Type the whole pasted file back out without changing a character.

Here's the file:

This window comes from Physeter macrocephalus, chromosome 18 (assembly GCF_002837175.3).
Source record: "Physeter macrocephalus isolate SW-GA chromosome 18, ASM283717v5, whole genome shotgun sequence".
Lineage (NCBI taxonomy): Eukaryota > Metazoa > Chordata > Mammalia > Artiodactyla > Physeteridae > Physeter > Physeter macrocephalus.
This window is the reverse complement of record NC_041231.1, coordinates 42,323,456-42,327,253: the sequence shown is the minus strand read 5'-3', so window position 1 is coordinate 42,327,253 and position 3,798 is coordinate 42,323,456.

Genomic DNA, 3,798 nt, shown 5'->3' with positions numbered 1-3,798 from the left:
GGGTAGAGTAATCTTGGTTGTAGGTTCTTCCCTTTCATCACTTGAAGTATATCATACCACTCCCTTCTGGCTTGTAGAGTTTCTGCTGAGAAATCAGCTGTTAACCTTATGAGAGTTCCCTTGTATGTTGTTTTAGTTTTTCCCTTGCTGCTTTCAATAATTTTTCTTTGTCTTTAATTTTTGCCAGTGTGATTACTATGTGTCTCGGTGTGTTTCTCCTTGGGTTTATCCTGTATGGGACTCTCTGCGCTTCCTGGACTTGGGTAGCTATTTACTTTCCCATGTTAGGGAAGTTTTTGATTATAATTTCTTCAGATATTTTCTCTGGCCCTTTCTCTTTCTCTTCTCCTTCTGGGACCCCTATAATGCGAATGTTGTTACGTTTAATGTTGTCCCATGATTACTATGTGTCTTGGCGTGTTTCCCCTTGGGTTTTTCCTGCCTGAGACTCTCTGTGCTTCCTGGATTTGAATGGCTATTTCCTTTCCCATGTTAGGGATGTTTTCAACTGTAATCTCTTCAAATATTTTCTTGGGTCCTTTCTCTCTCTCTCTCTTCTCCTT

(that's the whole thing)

This window comes from Physeter macrocephalus, chromosome 18 (assembly GCF_002837175.3).
Source record: "Physeter macrocephalus isolate SW-GA chromosome 18, ASM283717v5, whole genome shotgun sequence".
Lineage (NCBI taxonomy): Eukaryota > Metazoa > Chordata > Mammalia > Artiodactyla > Physeteridae > Physeter > Physeter macrocephalus.
This window is the reverse complement of record NC_041231.1, coordinates 42,323,456-42,327,253: the sequence shown is the minus strand read 5'-3', so window position 1 is coordinate 42,327,253 and position 3,798 is coordinate 42,323,456.

Genomic DNA, 3,798 nt, shown 5'->3' with positions numbered 1-3,798 from the left:
GGGTAGAGTAATCTTGGTTGTAGGTTCTTCCCTTTCATCACTTGAAGTATATCATACCACTCCCTTCTGGCTTGTAGAGTTTCTGCTGAGAAATCAGCTGTTAACCTTATGAGAGTTCCCTTGTATGTTGTTTTAGTTTTTCCCTTGCTGCTTTCAATAATTTTTCTTTGTCTTTAATTTTTGCCAGTGTGATTACTATGTGTCTCGGTGTGTTTCTCCTTGGGTTTATCCTGTATGGGACTCTCTGCGCTTCCTGGACTTGGGTAGCTATTTACTTTCCCATGTTAGGGAAGTTTTTGATTATAATTTCTTCAGATATTTTCTCTGGCCCTTTCTCTTTCTCTTCTCCTTCTGGGACCCCTATAATGCGAATGTTGTTACGTTTAATGTTGTCCCATGATTACTATGTGTCTTGGCGTGTTTCCCCTTGGGTTTTTCCTGCCTGAGACTCTCTGTGCTTCCTGGATTTGAATGGCTATTTCCTTTCCCATGTTAGGGATGTTTTCAACTGTAATCTCTTCAAATATTTTCTTGGGTCCTTTCTCTCTCTCTCTCTTCTCCTT